Best mobile phones for the older generation

People older than 40 may find it increasingly hard to focus on small fonts and screens of mobile phones. Technologies such as Retina display do not really help because the eye cannot focus on the sharper text at close distance without the aid of reading glasses

Today is National Grandparents Day in the U.S. As people age, their ability to focus on close objects naturally diminish as a result of presbyopia. While the degree of blurred vision may vary from person to person due to other conditions affecting vision, the effects of presbyopia can be accurately predicted with age. A child can focus on objects just 2 inches (50 mm) away. By the time we reach 25, that distance is doubled to 4 inches (100 mm) and levels off at about age 60 with the minimum focus distance extending to 3 to 6 feet (1-2 meters).

People older than 40 may find it increasingly hard to focus on small fonts and screens of mobile phones. Technologies such as Retina display do not really help because the eye cannot focus on the sharper text at close distance without the aid of reading glasses. The only solution is to hold the phone farther away or increase the object size.

Presbyopia is only one challenge for aging mobile phone users. As more landlines are being severed, more and more seniors are migrating to mobile phones and are often confused by complex user interface and overwhelming features.

Apple iPhone

iPhone Facetime
iPhone Facetime

 

SkypeNot surprisingly, Apple’s iPhones are among the most popular choices for seniors. The intuitive interface combined with a simple but functional design make the iPhone the ideal choice for many senior users. Linda Tran, a sales associate at Sprint said “The trend I’m really seeing is the iPhone or more entry-level Android phones. The most I’ve seen get an iPhone over anything else. With its simple set up, it’s been the easiest to transition so far.”

Facetime is another feature some seniors may find compelling. It is pre-installed and ready to go with current models of the iPhone and does not require any app installation. The only downside is that it only works with other Facetime devices and up until recently, only worked on Wi-Fi. AT&T has been criticized for blocking Facetime over their network unless customers pay for an expensive unlimited voice plan.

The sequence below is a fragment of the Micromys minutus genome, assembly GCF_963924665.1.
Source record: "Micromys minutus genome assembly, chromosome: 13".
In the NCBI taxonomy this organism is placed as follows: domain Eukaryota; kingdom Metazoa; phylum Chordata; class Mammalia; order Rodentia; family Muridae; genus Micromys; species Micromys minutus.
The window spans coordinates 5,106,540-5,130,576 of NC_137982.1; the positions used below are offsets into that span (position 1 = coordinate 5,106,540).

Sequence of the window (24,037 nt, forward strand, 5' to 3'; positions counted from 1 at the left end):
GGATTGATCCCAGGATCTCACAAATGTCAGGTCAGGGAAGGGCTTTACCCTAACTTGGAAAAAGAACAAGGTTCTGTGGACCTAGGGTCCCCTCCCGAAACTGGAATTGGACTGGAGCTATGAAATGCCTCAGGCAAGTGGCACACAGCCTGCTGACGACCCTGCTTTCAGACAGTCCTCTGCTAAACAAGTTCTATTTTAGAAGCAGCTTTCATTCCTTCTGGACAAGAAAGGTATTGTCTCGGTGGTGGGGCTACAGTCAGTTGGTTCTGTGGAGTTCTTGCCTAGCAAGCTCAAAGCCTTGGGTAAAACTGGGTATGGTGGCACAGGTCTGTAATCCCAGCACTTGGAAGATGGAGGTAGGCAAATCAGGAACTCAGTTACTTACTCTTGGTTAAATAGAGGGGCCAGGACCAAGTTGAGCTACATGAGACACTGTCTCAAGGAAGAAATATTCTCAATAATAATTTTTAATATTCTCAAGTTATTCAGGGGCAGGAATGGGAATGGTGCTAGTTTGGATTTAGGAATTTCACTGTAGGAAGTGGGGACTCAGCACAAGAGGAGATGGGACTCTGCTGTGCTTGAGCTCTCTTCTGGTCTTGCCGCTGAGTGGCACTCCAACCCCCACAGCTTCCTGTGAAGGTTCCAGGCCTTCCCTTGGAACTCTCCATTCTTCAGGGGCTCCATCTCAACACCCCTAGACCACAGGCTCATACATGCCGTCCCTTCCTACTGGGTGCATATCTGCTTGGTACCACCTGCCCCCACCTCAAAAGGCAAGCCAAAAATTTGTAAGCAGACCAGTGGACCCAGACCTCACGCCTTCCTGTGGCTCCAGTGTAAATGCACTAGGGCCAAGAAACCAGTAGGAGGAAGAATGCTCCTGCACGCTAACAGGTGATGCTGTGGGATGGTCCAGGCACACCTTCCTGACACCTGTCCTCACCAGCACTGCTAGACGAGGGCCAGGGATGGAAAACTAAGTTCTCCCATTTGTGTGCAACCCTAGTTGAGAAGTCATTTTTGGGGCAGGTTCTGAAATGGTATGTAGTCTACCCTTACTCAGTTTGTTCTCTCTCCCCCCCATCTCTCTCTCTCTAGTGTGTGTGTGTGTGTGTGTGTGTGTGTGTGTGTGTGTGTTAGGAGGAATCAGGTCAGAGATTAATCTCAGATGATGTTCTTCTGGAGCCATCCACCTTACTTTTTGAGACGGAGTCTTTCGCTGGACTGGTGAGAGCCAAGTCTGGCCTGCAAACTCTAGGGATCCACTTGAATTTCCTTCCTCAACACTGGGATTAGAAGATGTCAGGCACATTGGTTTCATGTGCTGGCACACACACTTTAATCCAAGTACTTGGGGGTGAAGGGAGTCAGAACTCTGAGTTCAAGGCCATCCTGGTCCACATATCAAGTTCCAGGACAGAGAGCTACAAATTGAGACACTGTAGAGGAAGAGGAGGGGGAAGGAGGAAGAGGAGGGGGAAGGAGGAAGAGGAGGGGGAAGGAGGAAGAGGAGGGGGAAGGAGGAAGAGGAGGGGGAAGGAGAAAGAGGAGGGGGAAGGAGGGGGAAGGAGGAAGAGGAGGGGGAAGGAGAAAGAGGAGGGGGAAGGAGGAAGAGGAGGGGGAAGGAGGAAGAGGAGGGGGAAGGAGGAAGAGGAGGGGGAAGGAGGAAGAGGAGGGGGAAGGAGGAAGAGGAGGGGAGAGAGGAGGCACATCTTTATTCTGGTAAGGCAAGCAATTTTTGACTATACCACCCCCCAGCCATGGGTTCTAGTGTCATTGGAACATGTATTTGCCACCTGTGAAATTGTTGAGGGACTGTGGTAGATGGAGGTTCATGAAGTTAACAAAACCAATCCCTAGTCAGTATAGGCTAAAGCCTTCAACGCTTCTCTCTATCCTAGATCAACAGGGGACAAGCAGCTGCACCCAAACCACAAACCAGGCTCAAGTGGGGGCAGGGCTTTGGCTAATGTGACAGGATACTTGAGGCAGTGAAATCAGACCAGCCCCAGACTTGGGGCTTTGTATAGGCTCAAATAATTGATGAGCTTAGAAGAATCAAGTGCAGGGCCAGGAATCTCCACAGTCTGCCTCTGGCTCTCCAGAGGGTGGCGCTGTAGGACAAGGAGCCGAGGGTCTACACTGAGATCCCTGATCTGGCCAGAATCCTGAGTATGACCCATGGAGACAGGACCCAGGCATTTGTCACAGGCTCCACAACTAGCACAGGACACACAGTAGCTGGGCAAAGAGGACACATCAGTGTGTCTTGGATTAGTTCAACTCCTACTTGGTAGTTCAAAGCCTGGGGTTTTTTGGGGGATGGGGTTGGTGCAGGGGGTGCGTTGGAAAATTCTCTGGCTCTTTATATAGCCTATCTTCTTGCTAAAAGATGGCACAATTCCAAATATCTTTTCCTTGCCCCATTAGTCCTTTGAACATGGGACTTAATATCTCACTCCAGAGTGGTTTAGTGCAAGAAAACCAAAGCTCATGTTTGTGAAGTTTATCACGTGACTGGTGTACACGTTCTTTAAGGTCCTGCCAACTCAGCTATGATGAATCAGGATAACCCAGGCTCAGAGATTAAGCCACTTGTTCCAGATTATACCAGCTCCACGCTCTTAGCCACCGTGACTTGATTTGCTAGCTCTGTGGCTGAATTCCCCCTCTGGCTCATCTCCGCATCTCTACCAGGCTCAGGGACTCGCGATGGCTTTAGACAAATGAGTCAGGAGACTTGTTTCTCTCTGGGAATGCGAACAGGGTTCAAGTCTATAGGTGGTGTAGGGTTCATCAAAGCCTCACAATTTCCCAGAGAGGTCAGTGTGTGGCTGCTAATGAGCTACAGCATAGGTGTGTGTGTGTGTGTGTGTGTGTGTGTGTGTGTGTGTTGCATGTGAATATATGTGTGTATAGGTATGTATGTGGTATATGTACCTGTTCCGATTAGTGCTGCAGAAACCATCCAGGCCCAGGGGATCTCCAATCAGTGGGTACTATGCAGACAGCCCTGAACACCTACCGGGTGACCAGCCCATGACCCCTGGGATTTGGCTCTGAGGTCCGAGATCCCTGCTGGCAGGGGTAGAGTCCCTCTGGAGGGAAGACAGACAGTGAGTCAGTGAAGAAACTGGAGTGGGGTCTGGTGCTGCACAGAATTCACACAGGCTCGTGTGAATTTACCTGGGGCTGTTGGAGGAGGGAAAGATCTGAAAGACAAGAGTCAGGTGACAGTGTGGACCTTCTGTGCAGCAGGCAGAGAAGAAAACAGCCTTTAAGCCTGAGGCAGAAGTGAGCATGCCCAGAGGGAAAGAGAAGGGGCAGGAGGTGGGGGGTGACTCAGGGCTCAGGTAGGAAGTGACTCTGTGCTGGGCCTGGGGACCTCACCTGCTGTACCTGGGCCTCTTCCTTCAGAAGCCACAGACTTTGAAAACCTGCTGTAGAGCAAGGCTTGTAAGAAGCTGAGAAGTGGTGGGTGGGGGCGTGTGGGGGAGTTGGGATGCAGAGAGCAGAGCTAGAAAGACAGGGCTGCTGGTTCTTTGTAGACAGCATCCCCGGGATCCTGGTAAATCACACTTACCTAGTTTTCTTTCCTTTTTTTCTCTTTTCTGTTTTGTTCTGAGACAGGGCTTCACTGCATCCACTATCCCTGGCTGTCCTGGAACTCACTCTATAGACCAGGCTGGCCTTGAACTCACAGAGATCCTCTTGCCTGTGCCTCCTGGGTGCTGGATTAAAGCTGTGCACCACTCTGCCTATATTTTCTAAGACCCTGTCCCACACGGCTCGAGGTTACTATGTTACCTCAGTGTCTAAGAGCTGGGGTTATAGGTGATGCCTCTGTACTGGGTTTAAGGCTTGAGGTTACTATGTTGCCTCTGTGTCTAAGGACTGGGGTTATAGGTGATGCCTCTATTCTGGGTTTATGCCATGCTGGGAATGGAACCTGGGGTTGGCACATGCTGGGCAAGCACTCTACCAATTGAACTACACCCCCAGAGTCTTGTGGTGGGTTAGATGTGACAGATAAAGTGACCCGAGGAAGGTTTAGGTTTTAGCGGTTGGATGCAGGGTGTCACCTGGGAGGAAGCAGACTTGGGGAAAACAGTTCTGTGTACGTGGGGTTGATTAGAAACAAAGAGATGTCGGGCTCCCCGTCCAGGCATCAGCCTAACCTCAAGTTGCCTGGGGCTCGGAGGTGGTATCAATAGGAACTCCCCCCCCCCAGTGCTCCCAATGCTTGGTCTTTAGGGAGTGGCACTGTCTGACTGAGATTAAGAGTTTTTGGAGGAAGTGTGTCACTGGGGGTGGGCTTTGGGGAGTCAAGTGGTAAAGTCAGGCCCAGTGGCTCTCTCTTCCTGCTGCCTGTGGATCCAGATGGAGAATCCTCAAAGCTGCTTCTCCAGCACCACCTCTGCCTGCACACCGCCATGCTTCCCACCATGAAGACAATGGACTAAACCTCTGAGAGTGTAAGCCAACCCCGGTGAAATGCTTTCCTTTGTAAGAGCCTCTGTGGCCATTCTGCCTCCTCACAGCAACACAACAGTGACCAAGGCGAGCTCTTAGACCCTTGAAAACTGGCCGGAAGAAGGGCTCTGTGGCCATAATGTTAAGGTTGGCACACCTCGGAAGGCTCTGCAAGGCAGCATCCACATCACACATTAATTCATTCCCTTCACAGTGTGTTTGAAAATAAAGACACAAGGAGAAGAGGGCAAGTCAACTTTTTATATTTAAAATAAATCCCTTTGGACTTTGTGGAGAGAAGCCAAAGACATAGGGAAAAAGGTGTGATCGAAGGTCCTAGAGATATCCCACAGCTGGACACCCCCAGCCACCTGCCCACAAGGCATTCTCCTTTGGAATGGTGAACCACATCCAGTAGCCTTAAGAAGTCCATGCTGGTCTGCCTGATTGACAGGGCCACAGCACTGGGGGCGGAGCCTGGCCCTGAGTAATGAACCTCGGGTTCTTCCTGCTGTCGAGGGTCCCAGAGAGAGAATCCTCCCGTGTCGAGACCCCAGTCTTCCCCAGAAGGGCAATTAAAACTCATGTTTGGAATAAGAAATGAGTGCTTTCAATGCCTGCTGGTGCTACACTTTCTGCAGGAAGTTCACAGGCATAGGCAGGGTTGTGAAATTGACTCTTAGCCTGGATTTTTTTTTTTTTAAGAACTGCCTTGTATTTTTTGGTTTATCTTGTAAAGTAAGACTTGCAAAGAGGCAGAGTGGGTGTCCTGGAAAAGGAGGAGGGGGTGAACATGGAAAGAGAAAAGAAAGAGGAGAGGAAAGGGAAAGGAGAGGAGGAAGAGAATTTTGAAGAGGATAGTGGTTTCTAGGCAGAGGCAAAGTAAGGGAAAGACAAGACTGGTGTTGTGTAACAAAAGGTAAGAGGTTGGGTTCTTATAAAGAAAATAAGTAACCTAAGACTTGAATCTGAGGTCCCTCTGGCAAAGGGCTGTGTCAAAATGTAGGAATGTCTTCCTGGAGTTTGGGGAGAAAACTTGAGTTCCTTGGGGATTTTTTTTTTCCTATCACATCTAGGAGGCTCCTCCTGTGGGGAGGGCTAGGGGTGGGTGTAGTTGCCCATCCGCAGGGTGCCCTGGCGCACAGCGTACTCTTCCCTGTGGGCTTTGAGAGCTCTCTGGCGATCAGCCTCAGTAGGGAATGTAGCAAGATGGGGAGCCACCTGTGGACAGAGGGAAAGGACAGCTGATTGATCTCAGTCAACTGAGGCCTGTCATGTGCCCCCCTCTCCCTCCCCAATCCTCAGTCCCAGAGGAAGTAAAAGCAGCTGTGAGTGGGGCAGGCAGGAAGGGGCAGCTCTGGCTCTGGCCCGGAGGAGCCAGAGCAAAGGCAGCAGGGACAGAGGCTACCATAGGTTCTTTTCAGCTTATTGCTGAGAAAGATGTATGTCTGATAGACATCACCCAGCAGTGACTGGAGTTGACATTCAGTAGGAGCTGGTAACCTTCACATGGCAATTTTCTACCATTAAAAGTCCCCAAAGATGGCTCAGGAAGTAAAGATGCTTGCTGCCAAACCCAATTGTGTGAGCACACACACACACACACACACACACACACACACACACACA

Samsung Galaxy Note

Galaxy Note ii

On the Android front, the Samsung Galaxy Note II at 5.5” may be a good choice as it will reign as the world’s largest phone when it is released in October. It includes a stylus with a modified version of Android to optimize handwritten notes across various phone functions. Linda Tran noted that many seniors arrive at the Sprint store with a pen and notepad to jot down notes before deciding on a phone so a phone with a functional pen will be an easy and natural transition from an analog to digital world.

Skype on Android is free and easy to use for video chat. Once it is set up, All outgoing calls will offer a choice of a traditional phone call or a Skype call.

Low tech options

For those with basic needs, the solution may be a recycled flip phone or a low-end no frills phone often offered free with a plan from carriers. All carriers offer family plans which allow additional phones to be added for a nominal cost.

Jitterbug

Among the standouts in the low tech arena, Samsung makes the Jitterbug, a simple large button flip phone with a large font display. What sets the Jitterbug apart is a partnership with Greatcall to provide live assistance for a variety of issues such as setup and urgent response.

No matter which phone you choose for yourself or your grandparents, mobile phones serve a much-needed lifeline for active seniors on the go. What are your experiences with mobile phones for seniors? Make your recommendations in the comments below.